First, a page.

fun fact: it took my (at the time 12u) system plus 1.5 school modular systems just to make a snare drum sound i was happy with. also this track is my argument for why i prefer Elements over Rings (although i did use both, but mostly elements :slight_smile: )


I’ve been working with this mindset too lately, sticking with a patch for a while. Once it’s built up, the process feels more like tending to a bonsai tree, carefully considering what belongs and what doesn’t. This has produced a good amount of material that I’m pulling together for a release, hopefully by the end of the year. Once I get into the mastering phase, I’ll probably break the patch down completely and start from the beginning again.


i admire this dedication. :slight_smile:
great track!


Not an album, but I did compose my debut EP on a 6u84hp system. It was recorded live because the tedious DAW arrangement techniques rarely work for me.

I wrote it in about a week - unpatching has never been a issue for me but rather a beneficial workflow. It makes me work more efficient and ‘capture the moment’.

edit: not sure if this answers your question but for me a fast workflow has always worked out best for me and given me the best results… I.e having the mind set of ‘never looking back’. Not over thinking too much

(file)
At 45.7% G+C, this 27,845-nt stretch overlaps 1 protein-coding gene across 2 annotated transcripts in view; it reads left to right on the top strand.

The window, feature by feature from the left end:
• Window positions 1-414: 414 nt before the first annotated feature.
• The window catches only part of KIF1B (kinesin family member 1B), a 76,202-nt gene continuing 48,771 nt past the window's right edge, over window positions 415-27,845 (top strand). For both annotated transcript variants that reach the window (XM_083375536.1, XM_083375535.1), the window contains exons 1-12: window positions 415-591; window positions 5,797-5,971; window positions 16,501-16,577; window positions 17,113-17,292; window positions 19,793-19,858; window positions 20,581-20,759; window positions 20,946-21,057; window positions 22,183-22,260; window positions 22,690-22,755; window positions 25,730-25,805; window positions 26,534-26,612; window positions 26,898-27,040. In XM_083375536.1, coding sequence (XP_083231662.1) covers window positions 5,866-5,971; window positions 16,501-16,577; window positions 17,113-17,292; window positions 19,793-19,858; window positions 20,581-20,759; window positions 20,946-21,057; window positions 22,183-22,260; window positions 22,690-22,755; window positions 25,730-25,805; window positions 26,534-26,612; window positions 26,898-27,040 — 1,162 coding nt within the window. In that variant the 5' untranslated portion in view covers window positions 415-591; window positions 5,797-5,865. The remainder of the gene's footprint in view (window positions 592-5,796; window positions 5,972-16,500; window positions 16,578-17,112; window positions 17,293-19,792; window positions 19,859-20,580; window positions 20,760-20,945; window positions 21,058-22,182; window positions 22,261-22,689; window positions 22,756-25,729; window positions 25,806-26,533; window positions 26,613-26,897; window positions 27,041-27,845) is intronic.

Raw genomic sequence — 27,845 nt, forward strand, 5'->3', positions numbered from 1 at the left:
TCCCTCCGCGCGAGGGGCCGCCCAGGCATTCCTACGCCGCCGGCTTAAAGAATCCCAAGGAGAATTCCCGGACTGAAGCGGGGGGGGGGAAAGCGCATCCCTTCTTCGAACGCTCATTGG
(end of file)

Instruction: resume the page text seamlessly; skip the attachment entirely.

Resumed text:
EP Link


I really love the sound of your track that you posted!


Sorry if I jumped over someone saying this same thing, but…

Even if you have a great patch, you don’t have to record it. In fact, whenever I can I give the advice of “Don’t record it”. Don’t write down patch notes. Just REMEMBER it. Sit and study the patch for an hour if you have to, but commit what you did to memory. Once you understand how you got there, even if everything was an accident, you will be able to do it again. Maybe not 100% identical phase-cancels-itself accurate, but you will be able to it again.

One thing I really lament is that over the time that recording equipment has become more affordable is that it’s saddled musicians with also having to be recording engineers - and we really don’t have to. The joy should be in the creation, not in the capture. And, imo, the more you create with the understanding that you’re not doing it just to capture it, the more skilled you get a creating.